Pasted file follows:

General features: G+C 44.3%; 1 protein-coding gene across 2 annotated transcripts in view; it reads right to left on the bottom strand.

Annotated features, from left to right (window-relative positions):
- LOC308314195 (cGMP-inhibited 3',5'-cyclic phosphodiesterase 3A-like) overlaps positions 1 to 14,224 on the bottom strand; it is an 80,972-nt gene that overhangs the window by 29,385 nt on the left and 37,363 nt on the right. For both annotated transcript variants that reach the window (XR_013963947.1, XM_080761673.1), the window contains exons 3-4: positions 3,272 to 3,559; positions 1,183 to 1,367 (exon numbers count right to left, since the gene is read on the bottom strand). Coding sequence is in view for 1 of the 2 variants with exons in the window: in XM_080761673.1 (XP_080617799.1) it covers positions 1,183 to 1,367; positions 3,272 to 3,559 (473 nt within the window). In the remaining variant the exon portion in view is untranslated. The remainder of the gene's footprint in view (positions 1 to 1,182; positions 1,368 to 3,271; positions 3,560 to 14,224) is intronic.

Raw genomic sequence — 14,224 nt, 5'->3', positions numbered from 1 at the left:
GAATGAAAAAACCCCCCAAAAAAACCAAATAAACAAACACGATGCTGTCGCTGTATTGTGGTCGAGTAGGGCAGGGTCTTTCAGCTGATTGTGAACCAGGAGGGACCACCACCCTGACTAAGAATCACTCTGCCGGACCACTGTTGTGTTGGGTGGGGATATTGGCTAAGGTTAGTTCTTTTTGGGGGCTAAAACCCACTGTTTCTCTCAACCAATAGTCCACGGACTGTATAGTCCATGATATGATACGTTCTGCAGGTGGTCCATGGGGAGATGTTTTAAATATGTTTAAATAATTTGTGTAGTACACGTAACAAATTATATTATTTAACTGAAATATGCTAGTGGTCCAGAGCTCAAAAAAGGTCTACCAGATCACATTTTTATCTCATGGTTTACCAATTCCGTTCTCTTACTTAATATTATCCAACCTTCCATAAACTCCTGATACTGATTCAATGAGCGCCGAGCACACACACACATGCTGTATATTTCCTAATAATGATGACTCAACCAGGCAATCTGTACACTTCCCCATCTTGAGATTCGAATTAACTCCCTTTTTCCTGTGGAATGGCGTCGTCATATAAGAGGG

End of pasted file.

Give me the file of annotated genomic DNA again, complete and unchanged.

General features: G+C 44.3%; 1 protein-coding gene across 2 annotated transcripts in view; it reads right to left on the bottom strand.

Annotated features, from left to right (window-relative positions):
- LOC308314195 (cGMP-inhibited 3',5'-cyclic phosphodiesterase 3A-like) overlaps positions 1 to 14,224 on the bottom strand; it is an 80,972-nt gene that overhangs the window by 29,385 nt on the left and 37,363 nt on the right. For both annotated transcript variants that reach the window (XR_013963947.1, XM_080761673.1), the window contains exons 3-4: positions 3,272 to 3,559; positions 1,183 to 1,367 (exon numbers count right to left, since the gene is read on the bottom strand). Coding sequence is in view for 1 of the 2 variants with exons in the window: in XM_080761673.1 (XP_080617799.1) it covers positions 1,183 to 1,367; positions 3,272 to 3,559 (473 nt within the window). In the remaining variant the exon portion in view is untranslated. The remainder of the gene's footprint in view (positions 1 to 1,182; positions 1,368 to 3,271; positions 3,560 to 14,224) is intronic.

Raw genomic sequence — 14,224 nt, 5'->3', positions numbered from 1 at the left:
GAATGAAAAAACCCCCCAAAAAAACCAAATAAACAAACACGATGCTGTCGCTGTATTGTGGTCGAGTAGGGCAGGGTCTTTCAGCTGATTGTGAACCAGGAGGGACCACCACCCTGACTAAGAATCACTCTGCCGGACCACTGTTGTGTTGGGTGGGGATATTGGCTAAGGTTAGTTCTTTTTGGGGGCTAAAACCCACTGTTTCTCTCAACCAATAGTCCACGGACTGTATAGTCCATGATATGATACGTTCTGCAGGTGGTCCATGGGGAGATGTTTTAAATATGTTTAAATAATTTGTGTAGTACACGTAACAAATTATATTATTTAACTGAAATATGCTAGTGGTCCAGAGCTCAAAAAAGGTCTACCAGATCACATTTTTATCTCATGGTTTACCAATTCCGTTCTCTTACTTAATATTATCCAACCTTCCATAAACTCCTGATACTGATTCAATGAGCGCCGAGCACACACACACATGCTGTATATTTCCTAATAATGATGACTCAACCAGGCAATCTGTACACTTCCCCATCTTGAGATTCGAATTAACTCCCTTTTTCCTGTGGAATGGCGTCGTCATATAAGAGGG